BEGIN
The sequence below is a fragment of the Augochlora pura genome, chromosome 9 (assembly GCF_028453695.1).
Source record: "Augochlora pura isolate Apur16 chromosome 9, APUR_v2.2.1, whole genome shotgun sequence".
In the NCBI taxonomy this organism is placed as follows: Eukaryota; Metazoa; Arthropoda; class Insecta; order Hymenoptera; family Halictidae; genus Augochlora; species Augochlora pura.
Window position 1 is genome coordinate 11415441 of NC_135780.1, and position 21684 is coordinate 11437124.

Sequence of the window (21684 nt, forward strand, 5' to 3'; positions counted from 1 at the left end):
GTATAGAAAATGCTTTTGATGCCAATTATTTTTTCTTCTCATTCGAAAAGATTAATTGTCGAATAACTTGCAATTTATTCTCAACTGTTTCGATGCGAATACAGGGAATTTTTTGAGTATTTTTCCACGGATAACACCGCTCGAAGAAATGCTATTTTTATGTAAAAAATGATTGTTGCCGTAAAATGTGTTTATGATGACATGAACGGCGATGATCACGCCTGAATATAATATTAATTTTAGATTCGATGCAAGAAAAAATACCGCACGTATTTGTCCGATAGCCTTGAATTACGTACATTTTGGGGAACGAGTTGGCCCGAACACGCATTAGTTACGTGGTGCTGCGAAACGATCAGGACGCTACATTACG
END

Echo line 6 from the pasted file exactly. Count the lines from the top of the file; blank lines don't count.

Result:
GTATAGAAAATGCTTTTGATGCCAATTATTTTTTCTTCTCATTCGAAAAGATTAATTGTCGAATAACTTGCAATTTATTCTCAACTGTTTCGATGCGAATACAGGGAATTTTTTGAGTATTTTTCCACGGATAACACCGCTCGAAGAAATGCTATTTTTATGTAAAAAATGATTGTTGCCGTAAAATGTGTTTATGATGACATGAACGGCGATGATCACGCCTGAATATAATATTAATTTTAGATTCGATGCAAGAAAAAATACCGCACGTATTTGTCCGATAGCCTTGAATTACGTACATTTTGGGGAACGAGTTGGCCCGAACACGCATTAGTTACGTGGTGCTGCGAAACGATCAGGACGCTACATTACG